Linked by Thom Holwerda on Fri 27th Apr 2012 22:00 UTC, submitted by koki
BeOS & Derivatives "Ultimately, Haiku represents a different way of viewing your personal computer. If you think that software shouldn't be riddled with bugs and incompatibilities and inefficiencies, if you hate being forced to swap out your hardware and software every few years because 'upgrades' have rendered them obsolete, and if you find that the idea of using an operating system that's fast, responsive, and simple is refreshingly novel and appealing, then maybe, just maybe, Haiku is for you." What fascinates me the most is that Haiku's not working on a tablet version. How delightfully quaint.
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Member since:

Personally, as a Windows 7 user, I have 0 issues with speed or stability.

Lucky you. The other billion or so users - not so much.

You wouldn't watch a movie while playing quake (that would be ridiculous) so much as you might move to much more intelligent NPC's, enemies, or maybe much higher fidelity rendering, if you had a significantly more efficient operating system/rendering pipeline. You are constrained by the physical limits of your hardware. The O/S is a tax on that. Like taxes, some of what you pay comes back to you in better services. A certain amount is just lost as waste because the O/S is not efficient.

I'm stunned sometimes by how bad Windows can be. Not all the time, but sometimes. Not just comparing it to BeOS, but other operating systems. With dual booting machines I've sometimes scratched my head in wonder as to why something (like running multiple streams of video back in the NT 4 days) could work so well in one O/S but Windows just kind of screws the pooch. It's not everything, but I think there are some areas where Windows just kind of sucks. And it's not 250ms vs 198ms. It's 5 minutes vs 5 seconds. They say that the 8 kernel has been cleaned up to get its memory footprint down, so hopefully gooder performance in the future.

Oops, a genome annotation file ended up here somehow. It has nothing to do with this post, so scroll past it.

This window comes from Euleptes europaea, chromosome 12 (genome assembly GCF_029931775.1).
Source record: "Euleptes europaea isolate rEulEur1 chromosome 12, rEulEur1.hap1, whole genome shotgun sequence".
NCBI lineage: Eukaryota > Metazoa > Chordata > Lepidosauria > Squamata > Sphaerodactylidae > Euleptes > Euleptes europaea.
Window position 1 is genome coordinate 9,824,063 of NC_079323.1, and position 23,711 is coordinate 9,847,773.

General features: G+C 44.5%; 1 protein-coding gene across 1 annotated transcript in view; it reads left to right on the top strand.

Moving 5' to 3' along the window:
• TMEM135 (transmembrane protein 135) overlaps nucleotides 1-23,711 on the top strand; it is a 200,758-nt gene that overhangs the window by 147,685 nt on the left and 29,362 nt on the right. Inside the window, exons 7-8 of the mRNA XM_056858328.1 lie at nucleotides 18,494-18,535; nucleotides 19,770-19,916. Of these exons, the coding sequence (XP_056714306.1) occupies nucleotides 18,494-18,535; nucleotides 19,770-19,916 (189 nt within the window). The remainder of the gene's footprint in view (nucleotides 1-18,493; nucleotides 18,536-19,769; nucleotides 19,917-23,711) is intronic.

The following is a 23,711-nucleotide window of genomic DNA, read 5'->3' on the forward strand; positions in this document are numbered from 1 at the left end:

Of course, there are some things you give up with good design, like long boot times. Like being able to start booting and be able to get up and get a cup of coffee before the system is ready to use. In fact, I sometimes think I could grow the beans, dry them, hump them up from Columbia on a pack mule, toast them, grind them, vacuum pack them, sell them to my Grocery store, go in, buy them back, take them home, brew a pot of coffee.... nope still not done booting.

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moondevil Member since:

The Windows kernel is quite good.

The Windows Internals series is a nice eye opener how everything works.

In the early NT days, it was the only fully multi-threaded kernel, before the UNIX systems adopted multi-threading at the kernel level.

Many of the Windows issues that people talk about, are at the application level, not at the kernel. For example, the way explorer behaves when handling lots of files.

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bannor99 Member since:

In the early NT days, it was the only fully multi-threaded kernel, before the UNIX systems adopted multi-threading at the kernel level.


The SunOS/Solaris kernel was not only multithreaded but also pre-emptible a year before the 1st release of NT

I've heard but not been able to confirm that AIX 3 was also a multithreaded, preemptible kernel.
If true, that predates Win NT 3.1 by several years

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phoehne Member since:

It's not that Windows is horrible. It's just that when you keep backwards compatibility for as long as they have you wind up with multiple API's to do the same thing. You wind up saddled with decisions that made sense when the limits of technology lead you to certain tradeoffs, but new tradeoffs may make more sense in the present.

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alexz Member since:

I can watch a 1080p youtube video while playing WoW at 40fps in high settings on my 4 years old core2duo HP laptop running windows 7 with an external hdmi monitor.

Windows 7 has its performance problem, but managing/sharing resources isn't one of these problem.

Wake me up when Haiku can do half of what I need to be done on a computer.

Reply Parent Score: 1